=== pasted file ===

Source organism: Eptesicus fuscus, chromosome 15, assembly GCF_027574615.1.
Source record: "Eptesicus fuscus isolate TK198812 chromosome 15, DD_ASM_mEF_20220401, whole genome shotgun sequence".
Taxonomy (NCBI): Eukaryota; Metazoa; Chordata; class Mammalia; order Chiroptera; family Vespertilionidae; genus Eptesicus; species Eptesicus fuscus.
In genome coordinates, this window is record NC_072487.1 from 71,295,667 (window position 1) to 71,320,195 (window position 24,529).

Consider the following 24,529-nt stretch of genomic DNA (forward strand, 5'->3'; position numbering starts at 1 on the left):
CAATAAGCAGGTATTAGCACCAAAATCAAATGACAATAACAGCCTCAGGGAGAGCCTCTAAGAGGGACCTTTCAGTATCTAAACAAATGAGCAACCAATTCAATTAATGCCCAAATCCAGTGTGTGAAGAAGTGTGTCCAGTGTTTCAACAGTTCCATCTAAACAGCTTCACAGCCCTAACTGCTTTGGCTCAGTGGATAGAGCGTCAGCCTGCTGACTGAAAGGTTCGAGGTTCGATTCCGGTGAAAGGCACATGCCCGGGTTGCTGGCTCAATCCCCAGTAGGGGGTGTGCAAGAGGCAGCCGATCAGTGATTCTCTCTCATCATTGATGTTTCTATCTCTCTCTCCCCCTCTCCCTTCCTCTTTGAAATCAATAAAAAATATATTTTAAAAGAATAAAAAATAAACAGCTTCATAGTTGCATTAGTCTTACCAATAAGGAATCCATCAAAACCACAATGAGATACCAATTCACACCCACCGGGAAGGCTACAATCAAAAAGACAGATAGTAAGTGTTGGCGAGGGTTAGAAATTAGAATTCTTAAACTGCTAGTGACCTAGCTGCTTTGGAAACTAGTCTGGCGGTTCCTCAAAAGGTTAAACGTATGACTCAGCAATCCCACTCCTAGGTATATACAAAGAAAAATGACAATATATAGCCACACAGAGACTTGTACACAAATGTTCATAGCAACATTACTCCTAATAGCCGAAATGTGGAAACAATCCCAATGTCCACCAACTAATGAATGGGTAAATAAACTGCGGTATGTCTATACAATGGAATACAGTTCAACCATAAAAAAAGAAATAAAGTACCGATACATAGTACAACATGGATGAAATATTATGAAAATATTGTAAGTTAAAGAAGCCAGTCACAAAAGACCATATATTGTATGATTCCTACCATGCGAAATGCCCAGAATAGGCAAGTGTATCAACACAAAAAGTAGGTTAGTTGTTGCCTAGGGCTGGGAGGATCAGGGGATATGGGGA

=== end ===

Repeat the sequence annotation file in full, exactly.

Source organism: Eptesicus fuscus, chromosome 15, assembly GCF_027574615.1.
Source record: "Eptesicus fuscus isolate TK198812 chromosome 15, DD_ASM_mEF_20220401, whole genome shotgun sequence".
Taxonomy (NCBI): Eukaryota; Metazoa; Chordata; class Mammalia; order Chiroptera; family Vespertilionidae; genus Eptesicus; species Eptesicus fuscus.
In genome coordinates, this window is record NC_072487.1 from 71,295,667 (window position 1) to 71,320,195 (window position 24,529).

Consider the following 24,529-nt stretch of genomic DNA (forward strand, 5'->3'; position numbering starts at 1 on the left):
CAATAAGCAGGTATTAGCACCAAAATCAAATGACAATAACAGCCTCAGGGAGAGCCTCTAAGAGGGACCTTTCAGTATCTAAACAAATGAGCAACCAATTCAATTAATGCCCAAATCCAGTGTGTGAAGAAGTGTGTCCAGTGTTTCAACAGTTCCATCTAAACAGCTTCACAGCCCTAACTGCTTTGGCTCAGTGGATAGAGCGTCAGCCTGCTGACTGAAAGGTTCGAGGTTCGATTCCGGTGAAAGGCACATGCCCGGGTTGCTGGCTCAATCCCCAGTAGGGGGTGTGCAAGAGGCAGCCGATCAGTGATTCTCTCTCATCATTGATGTTTCTATCTCTCTCTCCCCCTCTCCCTTCCTCTTTGAAATCAATAAAAAATATATTTTAAAAGAATAAAAAATAAACAGCTTCATAGTTGCATTAGTCTTACCAATAAGGAATCCATCAAAACCACAATGAGATACCAATTCACACCCACCGGGAAGGCTACAATCAAAAAGACAGATAGTAAGTGTTGGCGAGGGTTAGAAATTAGAATTCTTAAACTGCTAGTGACCTAGCTGCTTTGGAAACTAGTCTGGCGGTTCCTCAAAAGGTTAAACGTATGACTCAGCAATCCCACTCCTAGGTATATACAAAGAAAAATGACAATATATAGCCACACAGAGACTTGTACACAAATGTTCATAGCAACATTACTCCTAATAGCCGAAATGTGGAAACAATCCCAATGTCCACCAACTAATGAATGGGTAAATAAACTGCGGTATGTCTATACAATGGAATACAGTTCAACCATAAAAAAAGAAATAAAGTACCGATACATAGTACAACATGGATGAAATATTATGAAAATATTGTAAGTTAAAGAAGCCAGTCACAAAAGACCATATATTGTATGATTCCTACCATGCGAAATGCCCAGAATAGGCAAGTGTATCAACACAAAAAGTAGGTTAGTTGTTGCCTAGGGCTGGGAGGATCAGGGGATATGGGGA